Drinking water treatment residuals (DWTRs) produced in large quantities worldwide show strong sorption capacities for several contaminants including metals. These by-products of the water-treatment process are primarily discharged as wastes, to either natural or engineered systems, based on the regulations in place in the country where they are produced. To assess how DWTRs can be repurposed to limit the mobility of metals in aquatic systems, we tested their propensity to release toxic metals and their potential ecotoxicity. To account for the wide variability in their physicochemical characteristics, DWTR samples were obtained from 15 water-treatment plants across the United States. A screening procedure based on a combination of 1) the toxicity characteristics leaching procedure (TCLP), 2) total metal contents and sediment quality guidelines, and 3) acute 10-d Americamysis bahia and chronic 28-d Neanthes arenaceodentata survival and growth bioassays was used. All tested samples were found to be nonhazardous based on TCLP results. However, the concentrations of As, Cu, and Ni exceeded the sediment quality guidelines in some samples, resulting in the exclusion of 7 DWTR samples. All of the DWTRs evaluated for toxicity were nontoxic to the tested organisms. The results of the present study suggest that certain DWTRs can be introduced safely into the marine environment and, therefore, used as potential amendments or capping materials to control the mobility of certain sediment contaminants. Environ Toxicol Chem 2021;40:1194–1203.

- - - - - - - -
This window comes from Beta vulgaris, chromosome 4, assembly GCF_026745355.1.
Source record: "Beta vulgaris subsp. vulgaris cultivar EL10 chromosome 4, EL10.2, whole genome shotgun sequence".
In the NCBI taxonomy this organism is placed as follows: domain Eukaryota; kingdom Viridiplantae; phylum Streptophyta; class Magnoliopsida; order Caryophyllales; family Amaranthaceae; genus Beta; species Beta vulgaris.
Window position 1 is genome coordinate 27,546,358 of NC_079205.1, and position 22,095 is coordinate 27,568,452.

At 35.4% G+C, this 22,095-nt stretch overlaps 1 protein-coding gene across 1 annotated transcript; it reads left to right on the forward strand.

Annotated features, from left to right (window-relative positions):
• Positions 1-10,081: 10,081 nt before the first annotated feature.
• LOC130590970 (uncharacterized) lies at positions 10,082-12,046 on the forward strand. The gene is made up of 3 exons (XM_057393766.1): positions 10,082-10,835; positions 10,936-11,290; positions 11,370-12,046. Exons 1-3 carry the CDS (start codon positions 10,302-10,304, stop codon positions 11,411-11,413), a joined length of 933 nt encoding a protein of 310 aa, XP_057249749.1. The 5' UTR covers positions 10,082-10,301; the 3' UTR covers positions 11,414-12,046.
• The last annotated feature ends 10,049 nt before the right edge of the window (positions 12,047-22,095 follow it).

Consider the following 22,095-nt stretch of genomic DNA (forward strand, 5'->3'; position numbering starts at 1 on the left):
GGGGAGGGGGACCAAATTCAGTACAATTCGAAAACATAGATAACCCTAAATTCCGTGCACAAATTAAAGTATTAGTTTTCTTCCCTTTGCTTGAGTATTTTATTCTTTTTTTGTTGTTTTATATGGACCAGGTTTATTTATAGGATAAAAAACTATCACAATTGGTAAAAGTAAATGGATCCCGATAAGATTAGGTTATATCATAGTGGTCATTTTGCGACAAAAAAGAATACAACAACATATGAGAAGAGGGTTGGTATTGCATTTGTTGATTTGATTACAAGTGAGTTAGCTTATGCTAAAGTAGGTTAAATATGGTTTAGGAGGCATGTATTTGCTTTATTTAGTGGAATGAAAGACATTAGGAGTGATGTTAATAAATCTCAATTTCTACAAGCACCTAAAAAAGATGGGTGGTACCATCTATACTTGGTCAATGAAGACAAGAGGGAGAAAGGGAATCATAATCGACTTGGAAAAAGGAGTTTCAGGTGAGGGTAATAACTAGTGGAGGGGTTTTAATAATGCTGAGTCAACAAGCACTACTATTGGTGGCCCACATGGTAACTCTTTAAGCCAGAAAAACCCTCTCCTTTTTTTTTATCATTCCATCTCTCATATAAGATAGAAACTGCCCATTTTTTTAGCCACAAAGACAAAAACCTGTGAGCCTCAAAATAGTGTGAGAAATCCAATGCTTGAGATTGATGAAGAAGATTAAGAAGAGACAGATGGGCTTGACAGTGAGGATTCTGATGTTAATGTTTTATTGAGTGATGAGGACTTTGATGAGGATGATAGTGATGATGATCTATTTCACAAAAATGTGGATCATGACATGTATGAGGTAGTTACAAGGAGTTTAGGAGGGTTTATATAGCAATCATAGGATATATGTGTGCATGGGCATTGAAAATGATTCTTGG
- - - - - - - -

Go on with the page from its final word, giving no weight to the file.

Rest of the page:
- Drinking water treatment residuals
- Sediment quality guidelines
ASJC Scopus subject areas
- Environmental Chemistry
- Health, Toxicology and Mutagenesis